What is courage? Is it having the strength to face fear or pain? Is it the ability to do something difficult? Or is it having the mental and physical strength to persevere through and even withstand months of suffering? I’ll tell you that courage is all of these things.
Mickey was diagnosed in January 2016. She underwent surgery followed by weeks of chemotherapy which ravaged her body. By the second or third day of treatment, she was sick and fatigued; before long she began losing her hair; yet, she remained hopeful and optimistic. More surgery, more chemotherapy, more nausea and vomiting, more fatigue, but still she fought; still she hoped – we all did.
But there would be many more trips to the hospital and emergency room, more scans, more blockages, more tubes, more medications. More cancer.
I’m certain that my sister’s path was clear to her long before it was clear to the rest of us. Or perhaps long before we wanted to admit or accept the path. She didn’t want to plan the rest of her life around infusions of chemotherapy and the side effects that would inevitably come. Mickey knew that it was time to stop pushing; the price of doing so far outweighed the value.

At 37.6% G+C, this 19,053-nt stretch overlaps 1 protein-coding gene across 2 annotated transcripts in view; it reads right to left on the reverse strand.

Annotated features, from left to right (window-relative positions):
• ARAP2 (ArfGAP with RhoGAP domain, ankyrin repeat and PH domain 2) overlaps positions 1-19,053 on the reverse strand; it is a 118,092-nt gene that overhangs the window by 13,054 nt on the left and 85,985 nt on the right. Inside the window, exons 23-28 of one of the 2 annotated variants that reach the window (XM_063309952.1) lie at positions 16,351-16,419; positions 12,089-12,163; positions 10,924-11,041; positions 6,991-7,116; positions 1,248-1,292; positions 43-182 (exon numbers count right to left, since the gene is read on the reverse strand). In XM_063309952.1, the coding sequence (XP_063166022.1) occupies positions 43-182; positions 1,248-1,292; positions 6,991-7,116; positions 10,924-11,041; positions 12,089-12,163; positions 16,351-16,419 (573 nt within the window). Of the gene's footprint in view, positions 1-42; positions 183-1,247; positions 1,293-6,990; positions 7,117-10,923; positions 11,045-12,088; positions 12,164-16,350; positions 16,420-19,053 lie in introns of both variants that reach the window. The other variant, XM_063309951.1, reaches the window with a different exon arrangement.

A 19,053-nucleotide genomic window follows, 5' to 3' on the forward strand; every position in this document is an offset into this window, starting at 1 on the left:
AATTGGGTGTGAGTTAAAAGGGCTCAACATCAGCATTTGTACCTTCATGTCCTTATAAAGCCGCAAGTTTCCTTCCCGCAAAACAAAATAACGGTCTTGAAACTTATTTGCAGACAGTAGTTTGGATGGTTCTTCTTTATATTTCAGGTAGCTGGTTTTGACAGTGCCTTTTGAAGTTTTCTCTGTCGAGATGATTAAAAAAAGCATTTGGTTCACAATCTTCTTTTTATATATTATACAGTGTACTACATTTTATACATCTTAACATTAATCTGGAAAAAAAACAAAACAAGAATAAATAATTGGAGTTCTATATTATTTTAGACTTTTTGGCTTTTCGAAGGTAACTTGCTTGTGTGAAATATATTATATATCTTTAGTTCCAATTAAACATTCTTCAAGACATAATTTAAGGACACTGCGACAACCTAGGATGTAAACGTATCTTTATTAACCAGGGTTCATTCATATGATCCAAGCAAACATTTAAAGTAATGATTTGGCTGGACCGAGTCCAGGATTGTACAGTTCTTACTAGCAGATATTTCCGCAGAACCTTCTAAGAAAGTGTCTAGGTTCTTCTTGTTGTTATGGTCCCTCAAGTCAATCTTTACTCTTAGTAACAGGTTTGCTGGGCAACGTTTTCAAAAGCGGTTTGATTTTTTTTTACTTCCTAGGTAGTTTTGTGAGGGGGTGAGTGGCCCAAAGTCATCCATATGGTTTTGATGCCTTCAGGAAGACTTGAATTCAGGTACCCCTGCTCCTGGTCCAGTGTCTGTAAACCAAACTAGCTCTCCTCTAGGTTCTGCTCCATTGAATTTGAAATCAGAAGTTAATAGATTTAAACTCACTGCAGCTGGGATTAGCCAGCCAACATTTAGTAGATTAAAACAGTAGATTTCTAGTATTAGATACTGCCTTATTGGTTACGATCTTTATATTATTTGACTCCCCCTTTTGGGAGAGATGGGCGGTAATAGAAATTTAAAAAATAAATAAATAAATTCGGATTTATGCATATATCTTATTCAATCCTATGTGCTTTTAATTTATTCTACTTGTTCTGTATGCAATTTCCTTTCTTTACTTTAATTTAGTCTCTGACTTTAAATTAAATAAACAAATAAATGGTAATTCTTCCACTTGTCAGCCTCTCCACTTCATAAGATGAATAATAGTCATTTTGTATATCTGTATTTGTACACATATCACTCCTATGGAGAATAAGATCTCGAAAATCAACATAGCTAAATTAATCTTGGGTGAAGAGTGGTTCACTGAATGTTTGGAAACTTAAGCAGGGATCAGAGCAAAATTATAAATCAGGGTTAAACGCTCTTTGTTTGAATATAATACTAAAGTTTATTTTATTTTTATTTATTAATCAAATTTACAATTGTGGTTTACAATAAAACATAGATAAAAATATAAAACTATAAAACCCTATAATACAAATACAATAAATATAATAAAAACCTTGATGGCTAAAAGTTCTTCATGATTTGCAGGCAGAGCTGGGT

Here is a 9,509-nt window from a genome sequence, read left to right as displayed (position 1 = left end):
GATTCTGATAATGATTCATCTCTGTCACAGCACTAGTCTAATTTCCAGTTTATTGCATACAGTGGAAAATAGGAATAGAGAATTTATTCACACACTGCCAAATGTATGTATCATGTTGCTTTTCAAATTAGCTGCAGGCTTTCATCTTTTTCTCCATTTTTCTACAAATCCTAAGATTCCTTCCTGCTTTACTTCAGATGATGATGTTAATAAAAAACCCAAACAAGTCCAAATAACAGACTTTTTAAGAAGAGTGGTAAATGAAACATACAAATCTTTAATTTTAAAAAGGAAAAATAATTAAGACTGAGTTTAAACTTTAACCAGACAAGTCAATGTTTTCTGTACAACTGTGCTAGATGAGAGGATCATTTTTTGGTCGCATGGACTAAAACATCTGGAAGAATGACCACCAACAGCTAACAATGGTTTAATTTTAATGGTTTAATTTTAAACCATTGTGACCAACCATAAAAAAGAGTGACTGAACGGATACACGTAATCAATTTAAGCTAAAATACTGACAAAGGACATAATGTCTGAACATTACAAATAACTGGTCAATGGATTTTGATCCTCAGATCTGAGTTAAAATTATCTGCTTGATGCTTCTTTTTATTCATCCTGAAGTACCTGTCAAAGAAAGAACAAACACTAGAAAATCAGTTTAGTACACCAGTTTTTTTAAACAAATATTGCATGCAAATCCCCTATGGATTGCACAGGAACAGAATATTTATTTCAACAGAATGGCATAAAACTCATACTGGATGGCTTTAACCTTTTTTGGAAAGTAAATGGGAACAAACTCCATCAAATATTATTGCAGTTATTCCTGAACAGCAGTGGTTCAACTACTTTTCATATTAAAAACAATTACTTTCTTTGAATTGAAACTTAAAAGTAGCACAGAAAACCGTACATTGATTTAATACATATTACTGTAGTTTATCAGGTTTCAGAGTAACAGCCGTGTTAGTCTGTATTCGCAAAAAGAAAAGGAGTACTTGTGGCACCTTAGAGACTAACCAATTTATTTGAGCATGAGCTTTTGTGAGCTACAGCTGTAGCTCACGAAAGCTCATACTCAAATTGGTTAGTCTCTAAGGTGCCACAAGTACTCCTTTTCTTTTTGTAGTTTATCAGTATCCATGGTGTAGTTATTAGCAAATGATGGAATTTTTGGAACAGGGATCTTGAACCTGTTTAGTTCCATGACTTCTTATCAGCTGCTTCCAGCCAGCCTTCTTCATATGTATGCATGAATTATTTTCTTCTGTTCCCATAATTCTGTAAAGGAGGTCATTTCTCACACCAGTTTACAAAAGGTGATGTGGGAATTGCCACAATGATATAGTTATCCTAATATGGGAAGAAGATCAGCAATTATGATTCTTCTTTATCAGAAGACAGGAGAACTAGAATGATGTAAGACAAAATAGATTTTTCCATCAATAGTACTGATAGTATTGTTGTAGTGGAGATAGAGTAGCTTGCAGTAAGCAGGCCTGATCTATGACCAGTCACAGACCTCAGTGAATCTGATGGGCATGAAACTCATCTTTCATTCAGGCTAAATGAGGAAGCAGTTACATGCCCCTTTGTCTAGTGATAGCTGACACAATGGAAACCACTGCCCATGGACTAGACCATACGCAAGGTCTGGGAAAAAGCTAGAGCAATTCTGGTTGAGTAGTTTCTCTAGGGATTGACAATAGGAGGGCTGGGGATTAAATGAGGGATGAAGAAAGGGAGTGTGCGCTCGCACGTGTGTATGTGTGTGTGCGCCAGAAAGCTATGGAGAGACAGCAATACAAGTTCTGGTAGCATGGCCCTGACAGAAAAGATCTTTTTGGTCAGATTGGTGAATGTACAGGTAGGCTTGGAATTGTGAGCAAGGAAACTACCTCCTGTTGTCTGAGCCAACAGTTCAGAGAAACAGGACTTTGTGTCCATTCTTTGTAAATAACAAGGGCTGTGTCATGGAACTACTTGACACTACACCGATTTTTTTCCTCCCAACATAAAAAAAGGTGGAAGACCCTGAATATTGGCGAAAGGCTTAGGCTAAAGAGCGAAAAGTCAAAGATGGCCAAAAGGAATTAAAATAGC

So with the skilled and compassionate palliative team at Riverside, we had the difficult conversation about her wishes to define the final days. She wanted to see her children and grandchildren; she wanted to say good-bye to family; and she wanted relief from months of nausea, pain, and weakness.
These past few weeks were, without doubt, among the most painful and agonizing, but yet, in a way, also some of the most privileged days we spent with her.
So, what is courage? Mickey was courage. She faced fear and pain; endured the most difficult situations and had the mental and physical strength to persevere through surgeries, chemotherapies, agonizing pain, constant nausea and vomiting, N tubes and G tubes, poking and prodding. Mickey was courage.